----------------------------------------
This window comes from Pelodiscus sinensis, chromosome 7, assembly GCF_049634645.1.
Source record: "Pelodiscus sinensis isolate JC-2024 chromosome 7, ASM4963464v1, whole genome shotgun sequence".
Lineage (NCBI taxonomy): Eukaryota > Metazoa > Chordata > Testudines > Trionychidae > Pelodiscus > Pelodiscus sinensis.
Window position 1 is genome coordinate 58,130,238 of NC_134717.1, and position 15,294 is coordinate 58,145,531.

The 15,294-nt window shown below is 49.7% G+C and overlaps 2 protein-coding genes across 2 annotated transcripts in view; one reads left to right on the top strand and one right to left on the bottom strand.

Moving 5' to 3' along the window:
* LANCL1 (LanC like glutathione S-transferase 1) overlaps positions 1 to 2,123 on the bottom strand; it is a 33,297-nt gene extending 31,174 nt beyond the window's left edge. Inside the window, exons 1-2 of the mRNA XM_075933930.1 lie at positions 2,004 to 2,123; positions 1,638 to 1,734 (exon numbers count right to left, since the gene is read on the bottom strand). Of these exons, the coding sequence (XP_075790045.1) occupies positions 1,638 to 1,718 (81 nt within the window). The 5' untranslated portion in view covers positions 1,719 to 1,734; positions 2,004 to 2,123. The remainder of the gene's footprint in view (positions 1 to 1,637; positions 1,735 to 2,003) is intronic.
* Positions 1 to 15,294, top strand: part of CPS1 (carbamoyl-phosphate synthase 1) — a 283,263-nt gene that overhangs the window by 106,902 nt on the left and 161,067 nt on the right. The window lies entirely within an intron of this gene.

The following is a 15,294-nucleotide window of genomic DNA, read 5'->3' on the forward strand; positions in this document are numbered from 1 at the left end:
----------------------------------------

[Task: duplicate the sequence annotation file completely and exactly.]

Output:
This window comes from Pelodiscus sinensis, chromosome 7, assembly GCF_049634645.1.
Source record: "Pelodiscus sinensis isolate JC-2024 chromosome 7, ASM4963464v1, whole genome shotgun sequence".
Lineage (NCBI taxonomy): Eukaryota > Metazoa > Chordata > Testudines > Trionychidae > Pelodiscus > Pelodiscus sinensis.
Window position 1 is genome coordinate 58,130,238 of NC_134717.1, and position 15,294 is coordinate 58,145,531.

The 15,294-nt window shown below is 49.7% G+C and overlaps 2 protein-coding genes across 2 annotated transcripts in view; one reads left to right on the top strand and one right to left on the bottom strand.

Moving 5' to 3' along the window:
* LANCL1 (LanC like glutathione S-transferase 1) overlaps positions 1 to 2,123 on the bottom strand; it is a 33,297-nt gene extending 31,174 nt beyond the window's left edge. Inside the window, exons 1-2 of the mRNA XM_075933930.1 lie at positions 2,004 to 2,123; positions 1,638 to 1,734 (exon numbers count right to left, since the gene is read on the bottom strand). Of these exons, the coding sequence (XP_075790045.1) occupies positions 1,638 to 1,718 (81 nt within the window). The 5' untranslated portion in view covers positions 1,719 to 1,734; positions 2,004 to 2,123. The remainder of the gene's footprint in view (positions 1 to 1,637; positions 1,735 to 2,003) is intronic.
* Positions 1 to 15,294, top strand: part of CPS1 (carbamoyl-phosphate synthase 1) — a 283,263-nt gene that overhangs the window by 106,902 nt on the left and 161,067 nt on the right. The window lies entirely within an intron of this gene.

The following is a 15,294-nucleotide window of genomic DNA, read 5'->3' on the forward strand; positions in this document are numbered from 1 at the left end: